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During treatment for childhood cancer, patients may have tests to check the level of a medicine in the body. This is known as therapeutic drug monitoring. These tests are important to make sure that drug levels are in the right range. Results can also help personalize the amount of medicine the patient receives.
Drug levels aren’t checked for all medicines, but some medicines that are given as part of cancer treatment will need levels checked. The medical specialty area that studies the activity of drugs in the body is called pharmacokinetics.
A drug level, also called a drug concentration, is the amount of medicine in the body. When more medicine is given or given more often, the drug level goes higher. When less medicine is given or given less often, the drug level goes lower.
The drug level in the body is usually highest, known as the peak level, right after the medicine is given. The lowest level, or trough, is usually right before it’s time for the next dose.
Most drug levels are checked with a blood test.
Each medicine works best at a certain level in the body. If the drug level is too low, it will not be effective. If the drug level is too high, it might be harmful. The amount of medicine in the body is a balance between the amount that is given and the amount that the body gets rid of in a given period of time.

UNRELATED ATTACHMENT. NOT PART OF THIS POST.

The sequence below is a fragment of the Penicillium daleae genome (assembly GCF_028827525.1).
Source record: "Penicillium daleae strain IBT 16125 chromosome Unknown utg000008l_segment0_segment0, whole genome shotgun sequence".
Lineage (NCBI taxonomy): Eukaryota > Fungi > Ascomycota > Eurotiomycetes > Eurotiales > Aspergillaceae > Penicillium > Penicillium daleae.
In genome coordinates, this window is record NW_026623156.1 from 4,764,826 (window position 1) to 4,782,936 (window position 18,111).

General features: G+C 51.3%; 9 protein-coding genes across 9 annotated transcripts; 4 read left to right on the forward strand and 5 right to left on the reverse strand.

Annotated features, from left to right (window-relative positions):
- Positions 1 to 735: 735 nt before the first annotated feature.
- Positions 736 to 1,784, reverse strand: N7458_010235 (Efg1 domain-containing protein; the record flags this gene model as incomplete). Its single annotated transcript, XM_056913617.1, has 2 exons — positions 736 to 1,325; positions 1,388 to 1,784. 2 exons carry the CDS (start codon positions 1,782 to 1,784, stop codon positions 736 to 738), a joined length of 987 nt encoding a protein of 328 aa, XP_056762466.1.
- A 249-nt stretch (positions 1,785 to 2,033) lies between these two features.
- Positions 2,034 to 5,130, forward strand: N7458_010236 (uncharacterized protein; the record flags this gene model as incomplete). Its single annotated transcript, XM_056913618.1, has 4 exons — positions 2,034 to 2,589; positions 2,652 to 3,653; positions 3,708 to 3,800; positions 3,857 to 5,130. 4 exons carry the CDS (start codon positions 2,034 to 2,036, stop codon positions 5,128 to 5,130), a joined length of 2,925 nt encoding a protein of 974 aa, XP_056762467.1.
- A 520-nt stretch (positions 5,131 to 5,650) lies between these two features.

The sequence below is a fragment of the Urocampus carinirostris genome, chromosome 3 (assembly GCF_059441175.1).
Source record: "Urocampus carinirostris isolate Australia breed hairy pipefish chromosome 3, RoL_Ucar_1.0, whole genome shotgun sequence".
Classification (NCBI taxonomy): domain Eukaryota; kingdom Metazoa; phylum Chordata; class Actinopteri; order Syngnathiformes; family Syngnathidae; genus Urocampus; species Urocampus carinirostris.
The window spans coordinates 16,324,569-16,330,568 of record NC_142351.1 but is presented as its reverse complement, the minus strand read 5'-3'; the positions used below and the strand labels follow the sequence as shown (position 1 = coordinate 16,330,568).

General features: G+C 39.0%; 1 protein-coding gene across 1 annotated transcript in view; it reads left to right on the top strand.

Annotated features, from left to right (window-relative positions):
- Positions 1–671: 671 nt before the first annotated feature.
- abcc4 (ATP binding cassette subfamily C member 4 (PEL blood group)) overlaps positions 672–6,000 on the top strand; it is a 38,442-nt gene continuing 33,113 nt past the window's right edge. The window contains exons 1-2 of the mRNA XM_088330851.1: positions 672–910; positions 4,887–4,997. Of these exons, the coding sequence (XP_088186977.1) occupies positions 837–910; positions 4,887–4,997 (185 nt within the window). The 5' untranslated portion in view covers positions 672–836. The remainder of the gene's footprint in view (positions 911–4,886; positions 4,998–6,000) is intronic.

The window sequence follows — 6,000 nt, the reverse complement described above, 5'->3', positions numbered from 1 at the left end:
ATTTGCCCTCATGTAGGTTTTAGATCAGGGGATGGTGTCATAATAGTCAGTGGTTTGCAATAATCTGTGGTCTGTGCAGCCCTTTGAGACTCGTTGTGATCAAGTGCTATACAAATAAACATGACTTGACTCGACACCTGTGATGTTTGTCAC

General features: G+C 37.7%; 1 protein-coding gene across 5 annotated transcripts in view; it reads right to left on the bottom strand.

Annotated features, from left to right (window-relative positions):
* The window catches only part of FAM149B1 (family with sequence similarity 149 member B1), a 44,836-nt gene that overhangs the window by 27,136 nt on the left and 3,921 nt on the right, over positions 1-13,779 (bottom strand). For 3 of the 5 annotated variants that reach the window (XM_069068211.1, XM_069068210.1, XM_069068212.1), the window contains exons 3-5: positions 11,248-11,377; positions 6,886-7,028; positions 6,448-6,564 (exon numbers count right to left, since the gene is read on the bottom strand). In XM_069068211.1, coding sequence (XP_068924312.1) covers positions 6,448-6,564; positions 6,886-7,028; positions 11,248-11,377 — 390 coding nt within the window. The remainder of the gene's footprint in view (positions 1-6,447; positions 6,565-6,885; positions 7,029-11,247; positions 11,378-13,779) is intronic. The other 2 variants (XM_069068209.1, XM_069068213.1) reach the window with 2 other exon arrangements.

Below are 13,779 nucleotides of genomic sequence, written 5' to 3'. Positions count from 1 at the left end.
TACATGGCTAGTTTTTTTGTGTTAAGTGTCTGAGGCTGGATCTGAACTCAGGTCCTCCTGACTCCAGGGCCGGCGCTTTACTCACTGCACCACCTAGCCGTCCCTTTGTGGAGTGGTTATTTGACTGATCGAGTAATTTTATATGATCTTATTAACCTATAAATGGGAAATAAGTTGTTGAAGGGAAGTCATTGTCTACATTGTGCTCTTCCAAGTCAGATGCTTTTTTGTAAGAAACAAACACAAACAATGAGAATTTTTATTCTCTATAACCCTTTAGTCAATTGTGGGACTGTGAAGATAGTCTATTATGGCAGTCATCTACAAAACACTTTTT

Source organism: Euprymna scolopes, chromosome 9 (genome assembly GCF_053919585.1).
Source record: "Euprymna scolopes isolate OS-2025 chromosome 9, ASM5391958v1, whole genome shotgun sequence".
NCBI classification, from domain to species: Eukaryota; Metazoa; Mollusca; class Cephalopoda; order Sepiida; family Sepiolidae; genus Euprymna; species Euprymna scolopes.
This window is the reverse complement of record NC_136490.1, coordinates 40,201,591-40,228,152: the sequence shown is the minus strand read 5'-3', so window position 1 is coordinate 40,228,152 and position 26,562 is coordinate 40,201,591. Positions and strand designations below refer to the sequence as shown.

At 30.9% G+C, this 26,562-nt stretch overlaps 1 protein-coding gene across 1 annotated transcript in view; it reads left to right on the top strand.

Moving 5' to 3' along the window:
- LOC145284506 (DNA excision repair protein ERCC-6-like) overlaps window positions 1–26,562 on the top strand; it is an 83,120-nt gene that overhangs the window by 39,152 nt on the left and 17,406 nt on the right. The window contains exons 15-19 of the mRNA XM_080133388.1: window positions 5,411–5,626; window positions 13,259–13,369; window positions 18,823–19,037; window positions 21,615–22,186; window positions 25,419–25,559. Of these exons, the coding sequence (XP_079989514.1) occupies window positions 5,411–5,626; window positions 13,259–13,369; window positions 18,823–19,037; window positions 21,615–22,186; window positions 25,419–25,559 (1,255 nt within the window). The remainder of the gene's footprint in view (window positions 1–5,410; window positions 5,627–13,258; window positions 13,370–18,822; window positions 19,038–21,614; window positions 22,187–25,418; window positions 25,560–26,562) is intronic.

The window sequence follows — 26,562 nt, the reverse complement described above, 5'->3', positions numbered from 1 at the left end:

The correct dose of a medicine for a patient depends on different factors including age, size, genetics, and the disease being treated. Patients can also differ in how they break down, or metabolize, medicines. Health conditions and other medicines can also affect the activity of a drug in the body.
Checking drug levels help your care team make sure that the amount of medicine given is just right for each patient. Based on the test results, medicine can be adjusted if needed.
After a medicine is given, the body works to process and clear the medicine from the body. Measuring a drug level lets the care team know how much medicine is in the body at a given time and how well the body is working to clear the medicine.
Many medicines don’t need drug levels checked. Some of the reasons include:
The timing of drug level monitoring depends on the medication. Many medicines have a “trough” or “pre-dose” level checked before the next dose is given. But some medicines, like the blood thinner enoxaparin and some antibiotics, have levels checked 4 to 6 hours after the medicine is given. Other medicines like methotrexate have levels checked multiple times to make sure the body is getting rid of the drug well.
The goal drug level for a medicine depends on a several factors such as:
Since the goal drug level depends on the patient and situation, it’s best to ask the care team what the goal range is for the medication at that time.
Reviewed: August 2018